Brain Washed In Your Sleep
Posted August 25th, 2022
Boston University study reveals the first ever images of cerebrospinal fluid washing in and out of the brain during sleep.
It is absolutely necessary that you get an adequate amount of restful sleep. But…. According to the American Sleep Association, insomnia is the most common sleep disorder. About 30 percent of American adults report short-term problems and 10 percent experience chronic trouble falling or staying asleep.
Of course, it is intuitive that we need sleep. All of us have felt the devastating effect of just one restless night. Only now we have the scientific reason why it is so important.
Why we need to sleep.
Research from Boston University suggests that tonight, while you sleep, something amazing will happen within your brain. Your neurons will become quiet. A few seconds later, blood will flow out of your head. Then, a watery liquid called cerebrospinal fluid (CSF) will flow in, washing through your brain in rhythmic, pulsing waves.
According to this 2019 study, sponsored by the NIH and the Martinos Center for Biomedical Imaging, during the awake hours, our brains are very active. At an average weight of 6 pounds, the brain is the most bioactive organ in our bodies, utilizing over 10% of our total energy consumption! But, with all this activity, the brain builds up nasty free radicals and toxic proteins which “gum up the works”, stealing our brain power and adding to an increase in fatigue, irritability and risk of Alzheimer’s…..That is, unless we sleep.
Amazingly, MRI and EEG studies reveal that during – and only during – sleep, the brain actually shrinks, allowing the increase in CSF flow and slow wave activity to flush these toxic, memory impairing proteins out of the brain. Without sleep, these dangerous toxins build up and up, eventually killing healthy brain tissue.
What Helps You Sleep
1. Sleep Hygiene– Sleep in complete dark. White noise or no noise. No TV (and it’s better not to have one in the bedroom). Avoid caffeine, too much alcohol and eating too late. If possible, go to bed around the same time each night. Avoid drinking a lot of fluids within 2 hours of bedtime. Correct any nutrient imbalances, such as Magnesium and Calcium, prior to turning in. Try ‘night-time’ teas, such as chamomile or valerian.
2. Natural, Bio-Identical Hormone Balance– Life struggles, aging, and everyday stress can cause our hormones to go out of balance, interfering with our ability to get restful sleep. The rebalance of natural progesterone is most critical (synthetic versions are inflammatory), followed by Bio-Identical estrogen, melatonin, and cortisol (the stressor hormone).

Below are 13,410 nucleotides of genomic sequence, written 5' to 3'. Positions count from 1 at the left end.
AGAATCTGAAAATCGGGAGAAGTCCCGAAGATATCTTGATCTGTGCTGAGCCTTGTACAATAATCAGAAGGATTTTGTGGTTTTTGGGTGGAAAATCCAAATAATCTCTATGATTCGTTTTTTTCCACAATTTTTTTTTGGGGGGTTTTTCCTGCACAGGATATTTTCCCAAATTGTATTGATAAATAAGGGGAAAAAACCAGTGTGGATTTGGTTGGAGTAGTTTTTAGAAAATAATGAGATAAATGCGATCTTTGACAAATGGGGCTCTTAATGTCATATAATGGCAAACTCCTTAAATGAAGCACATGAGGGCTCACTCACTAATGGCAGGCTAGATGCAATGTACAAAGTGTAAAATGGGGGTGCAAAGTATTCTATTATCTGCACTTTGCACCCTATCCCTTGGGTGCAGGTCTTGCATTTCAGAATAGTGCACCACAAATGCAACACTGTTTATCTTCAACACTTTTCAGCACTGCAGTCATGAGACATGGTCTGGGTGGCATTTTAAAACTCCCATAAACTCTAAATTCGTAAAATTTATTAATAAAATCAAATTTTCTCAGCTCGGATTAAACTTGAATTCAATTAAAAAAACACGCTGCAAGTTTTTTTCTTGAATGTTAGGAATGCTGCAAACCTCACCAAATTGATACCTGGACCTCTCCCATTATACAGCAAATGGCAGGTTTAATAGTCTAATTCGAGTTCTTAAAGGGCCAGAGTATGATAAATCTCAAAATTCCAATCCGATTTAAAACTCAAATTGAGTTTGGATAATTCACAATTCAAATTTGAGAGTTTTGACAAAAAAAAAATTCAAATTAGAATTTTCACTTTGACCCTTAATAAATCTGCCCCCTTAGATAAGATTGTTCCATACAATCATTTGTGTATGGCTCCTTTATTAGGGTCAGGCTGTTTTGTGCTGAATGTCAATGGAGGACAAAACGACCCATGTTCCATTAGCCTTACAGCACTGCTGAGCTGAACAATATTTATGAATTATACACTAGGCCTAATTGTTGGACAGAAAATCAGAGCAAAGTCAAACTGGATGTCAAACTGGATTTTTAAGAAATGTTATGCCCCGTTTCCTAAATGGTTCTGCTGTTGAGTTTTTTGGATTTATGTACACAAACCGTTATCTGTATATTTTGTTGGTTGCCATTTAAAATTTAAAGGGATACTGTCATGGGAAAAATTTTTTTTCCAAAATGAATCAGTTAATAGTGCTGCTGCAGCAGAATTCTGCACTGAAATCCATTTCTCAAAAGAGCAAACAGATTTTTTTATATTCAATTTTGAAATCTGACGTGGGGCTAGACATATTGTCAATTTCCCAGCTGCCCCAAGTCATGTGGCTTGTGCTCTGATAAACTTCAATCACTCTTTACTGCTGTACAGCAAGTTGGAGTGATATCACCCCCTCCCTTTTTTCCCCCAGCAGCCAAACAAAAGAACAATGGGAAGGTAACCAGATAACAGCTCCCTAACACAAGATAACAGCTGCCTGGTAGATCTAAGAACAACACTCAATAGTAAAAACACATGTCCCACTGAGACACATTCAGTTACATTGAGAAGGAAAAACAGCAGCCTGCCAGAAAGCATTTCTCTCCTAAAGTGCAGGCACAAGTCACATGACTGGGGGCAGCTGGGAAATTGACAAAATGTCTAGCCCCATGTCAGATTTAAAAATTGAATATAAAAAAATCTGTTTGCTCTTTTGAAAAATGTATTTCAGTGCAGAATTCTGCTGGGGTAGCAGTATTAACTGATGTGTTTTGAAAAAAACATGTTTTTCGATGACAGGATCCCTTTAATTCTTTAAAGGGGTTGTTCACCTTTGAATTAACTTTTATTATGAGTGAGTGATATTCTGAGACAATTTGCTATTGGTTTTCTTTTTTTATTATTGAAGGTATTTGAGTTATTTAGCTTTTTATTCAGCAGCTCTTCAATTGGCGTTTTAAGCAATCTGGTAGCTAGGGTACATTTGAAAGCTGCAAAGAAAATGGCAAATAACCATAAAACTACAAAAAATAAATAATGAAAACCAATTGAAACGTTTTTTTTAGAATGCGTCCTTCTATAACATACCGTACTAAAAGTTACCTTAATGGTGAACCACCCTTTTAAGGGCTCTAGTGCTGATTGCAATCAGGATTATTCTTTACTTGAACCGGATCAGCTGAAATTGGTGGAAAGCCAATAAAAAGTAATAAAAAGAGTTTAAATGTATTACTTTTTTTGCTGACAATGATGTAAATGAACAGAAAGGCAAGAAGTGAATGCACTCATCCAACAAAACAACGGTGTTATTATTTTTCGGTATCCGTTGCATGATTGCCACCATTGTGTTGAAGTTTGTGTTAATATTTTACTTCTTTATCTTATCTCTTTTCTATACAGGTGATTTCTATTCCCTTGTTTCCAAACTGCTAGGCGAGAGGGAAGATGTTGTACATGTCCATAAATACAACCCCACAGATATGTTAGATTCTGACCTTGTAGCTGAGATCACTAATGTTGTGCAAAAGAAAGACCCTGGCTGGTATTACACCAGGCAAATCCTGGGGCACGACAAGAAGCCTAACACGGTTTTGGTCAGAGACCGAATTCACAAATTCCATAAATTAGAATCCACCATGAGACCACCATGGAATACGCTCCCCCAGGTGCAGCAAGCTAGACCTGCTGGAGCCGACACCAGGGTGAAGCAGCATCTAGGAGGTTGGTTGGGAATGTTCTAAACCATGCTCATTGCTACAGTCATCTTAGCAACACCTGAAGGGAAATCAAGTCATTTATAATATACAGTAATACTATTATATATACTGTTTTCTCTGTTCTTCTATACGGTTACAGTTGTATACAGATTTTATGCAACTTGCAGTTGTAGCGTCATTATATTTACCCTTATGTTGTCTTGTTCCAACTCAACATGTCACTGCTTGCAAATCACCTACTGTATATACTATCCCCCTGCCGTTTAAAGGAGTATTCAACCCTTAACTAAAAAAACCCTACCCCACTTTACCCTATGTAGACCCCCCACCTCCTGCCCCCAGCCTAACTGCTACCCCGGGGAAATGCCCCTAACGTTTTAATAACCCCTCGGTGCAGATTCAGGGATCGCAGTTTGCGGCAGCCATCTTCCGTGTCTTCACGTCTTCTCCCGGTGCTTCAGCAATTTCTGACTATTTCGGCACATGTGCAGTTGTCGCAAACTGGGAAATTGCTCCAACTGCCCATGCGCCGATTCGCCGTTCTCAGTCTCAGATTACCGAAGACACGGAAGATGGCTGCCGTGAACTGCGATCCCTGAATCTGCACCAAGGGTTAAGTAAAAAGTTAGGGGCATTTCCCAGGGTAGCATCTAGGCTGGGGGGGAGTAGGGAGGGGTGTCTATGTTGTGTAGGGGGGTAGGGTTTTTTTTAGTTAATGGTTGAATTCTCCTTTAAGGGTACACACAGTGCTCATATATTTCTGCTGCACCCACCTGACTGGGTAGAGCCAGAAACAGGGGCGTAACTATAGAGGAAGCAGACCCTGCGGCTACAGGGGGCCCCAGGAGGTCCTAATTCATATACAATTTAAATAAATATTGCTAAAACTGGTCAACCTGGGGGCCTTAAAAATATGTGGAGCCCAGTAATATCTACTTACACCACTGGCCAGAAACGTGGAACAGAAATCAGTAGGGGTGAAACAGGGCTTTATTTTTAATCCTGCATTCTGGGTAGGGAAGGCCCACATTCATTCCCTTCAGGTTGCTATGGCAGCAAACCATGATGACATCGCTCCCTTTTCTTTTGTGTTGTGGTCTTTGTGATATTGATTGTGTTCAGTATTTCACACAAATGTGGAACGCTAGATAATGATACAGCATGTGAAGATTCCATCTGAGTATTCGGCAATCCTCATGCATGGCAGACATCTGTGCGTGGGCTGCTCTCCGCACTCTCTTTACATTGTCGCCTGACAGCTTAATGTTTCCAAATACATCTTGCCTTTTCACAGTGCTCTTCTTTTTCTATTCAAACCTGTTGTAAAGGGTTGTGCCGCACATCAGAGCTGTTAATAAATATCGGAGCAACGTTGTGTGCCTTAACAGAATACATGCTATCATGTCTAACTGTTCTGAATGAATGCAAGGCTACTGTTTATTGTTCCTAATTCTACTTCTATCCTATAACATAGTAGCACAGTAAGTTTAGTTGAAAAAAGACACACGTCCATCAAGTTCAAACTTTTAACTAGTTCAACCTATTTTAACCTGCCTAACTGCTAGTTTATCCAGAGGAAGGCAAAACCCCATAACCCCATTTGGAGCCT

3. Neurotransmitter Balance– Gaba and Serotonin (the neurotransmitters of sleep), may be balanced by several natural means, thus avoiding the need for using sleep formulas containing potentially addictive drugs. Natural balance of these neurotransmitters often requires the help of a professional trained in Integrative Medicine.
4. Breathing Exercises– Our busy and fast-paced society, filled with homework, long work days, financial strains, parenting burnout, or other emotionally exhausting situations, can make it difficult to unwind, calm down, and get restful sleep. When it’s hard to sleep, focusing on your breath may help.
About The Renewal Point
With over 30 years of experience and numerous board certifications and credentials, Dr. Watts, MD, ND, MSNM is an in Bio-Identical Hormone and Neurotransmitter Balancing. As brain and body hormone balancing is both an art and science, it requires expertise in individualized therapy and ongoing dosing changes, based not only on a patient’s diagnostic lab values but also their symptoms. Due to the sensitive nature of hormone balancing, it is imperative that you work in partnership with an experienced provider and program.
To learn more, we encourage you to visit our website at TheRenewalPoint.com and/or call 941-926-4905.
Kim, S. et al. GABA and l-theanine mixture decreases sleep latency and improves NREM sleep. Pharm Biol. 2019 Dec;57(1):65-73.
Kagan, R. et al. Improvement in sleep outcomes with a 17β-estradiol-progesterone oral capsule (TX-001HR) for postmenopausal women. Menopause. 2018 Dec 21;26(6):622-628.
Sleep triggers a brain fluid refresh. NIH. Science Highlights. 2020 Jan 6.
Noor, A. et al. Progesterone vs. synthetic progestins and the risk of breast cancer: a systematic review and meta-analysis. Syst Rev. 2016; 5: 121.